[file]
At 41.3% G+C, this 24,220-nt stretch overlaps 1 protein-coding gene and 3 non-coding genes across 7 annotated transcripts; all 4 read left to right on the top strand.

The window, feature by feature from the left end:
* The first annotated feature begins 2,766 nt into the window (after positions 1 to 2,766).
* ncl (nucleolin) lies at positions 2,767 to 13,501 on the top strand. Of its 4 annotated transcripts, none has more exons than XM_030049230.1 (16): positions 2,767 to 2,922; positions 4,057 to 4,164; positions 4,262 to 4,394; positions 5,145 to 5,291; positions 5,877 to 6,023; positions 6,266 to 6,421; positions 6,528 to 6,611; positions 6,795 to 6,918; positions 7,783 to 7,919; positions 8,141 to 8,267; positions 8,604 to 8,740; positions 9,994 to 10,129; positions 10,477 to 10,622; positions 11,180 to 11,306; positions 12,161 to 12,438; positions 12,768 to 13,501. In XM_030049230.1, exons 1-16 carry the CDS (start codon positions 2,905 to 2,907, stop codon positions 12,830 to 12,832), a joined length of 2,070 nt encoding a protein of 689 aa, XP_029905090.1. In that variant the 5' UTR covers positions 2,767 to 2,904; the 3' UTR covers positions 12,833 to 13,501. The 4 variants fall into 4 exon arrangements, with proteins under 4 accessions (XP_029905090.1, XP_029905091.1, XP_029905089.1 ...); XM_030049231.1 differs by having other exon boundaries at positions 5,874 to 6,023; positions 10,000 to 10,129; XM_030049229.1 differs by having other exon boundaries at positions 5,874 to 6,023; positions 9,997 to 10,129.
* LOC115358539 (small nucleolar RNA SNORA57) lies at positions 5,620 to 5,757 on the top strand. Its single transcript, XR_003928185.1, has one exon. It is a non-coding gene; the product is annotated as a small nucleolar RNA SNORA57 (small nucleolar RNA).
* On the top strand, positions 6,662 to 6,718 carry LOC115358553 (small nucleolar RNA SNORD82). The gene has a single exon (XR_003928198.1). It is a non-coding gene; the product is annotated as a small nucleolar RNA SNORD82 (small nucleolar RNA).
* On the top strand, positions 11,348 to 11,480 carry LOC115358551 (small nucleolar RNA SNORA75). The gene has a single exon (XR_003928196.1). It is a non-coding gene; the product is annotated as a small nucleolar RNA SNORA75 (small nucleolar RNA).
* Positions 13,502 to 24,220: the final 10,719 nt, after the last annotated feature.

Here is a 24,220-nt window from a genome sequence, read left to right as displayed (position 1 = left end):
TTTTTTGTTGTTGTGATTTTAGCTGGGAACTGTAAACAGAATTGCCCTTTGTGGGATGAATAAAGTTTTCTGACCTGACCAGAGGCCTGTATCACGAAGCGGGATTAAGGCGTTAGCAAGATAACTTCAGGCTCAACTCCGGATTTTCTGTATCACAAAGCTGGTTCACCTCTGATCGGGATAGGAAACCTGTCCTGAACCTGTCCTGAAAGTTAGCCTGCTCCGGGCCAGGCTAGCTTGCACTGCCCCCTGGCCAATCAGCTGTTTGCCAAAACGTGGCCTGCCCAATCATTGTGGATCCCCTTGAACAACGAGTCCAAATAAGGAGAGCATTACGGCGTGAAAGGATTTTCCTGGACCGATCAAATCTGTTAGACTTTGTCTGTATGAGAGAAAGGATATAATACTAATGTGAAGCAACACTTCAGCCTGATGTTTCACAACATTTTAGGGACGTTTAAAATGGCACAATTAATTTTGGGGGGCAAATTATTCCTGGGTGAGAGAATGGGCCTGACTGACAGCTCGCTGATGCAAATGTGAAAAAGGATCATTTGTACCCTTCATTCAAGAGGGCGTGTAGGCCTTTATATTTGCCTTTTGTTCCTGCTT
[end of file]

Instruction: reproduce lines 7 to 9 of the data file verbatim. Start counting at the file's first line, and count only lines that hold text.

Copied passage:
* On the top strand, positions 11,348 to 11,480 carry LOC115358551 (small nucleolar RNA SNORA75). The gene has a single exon (XR_003928196.1). It is a non-coding gene; the product is annotated as a small nucleolar RNA SNORA75 (small nucleolar RNA).
* Positions 13,502 to 24,220: the final 10,719 nt, after the last annotated feature.

Here is a 24,220-nt window from a genome sequence, read left to right as displayed (position 1 = left end):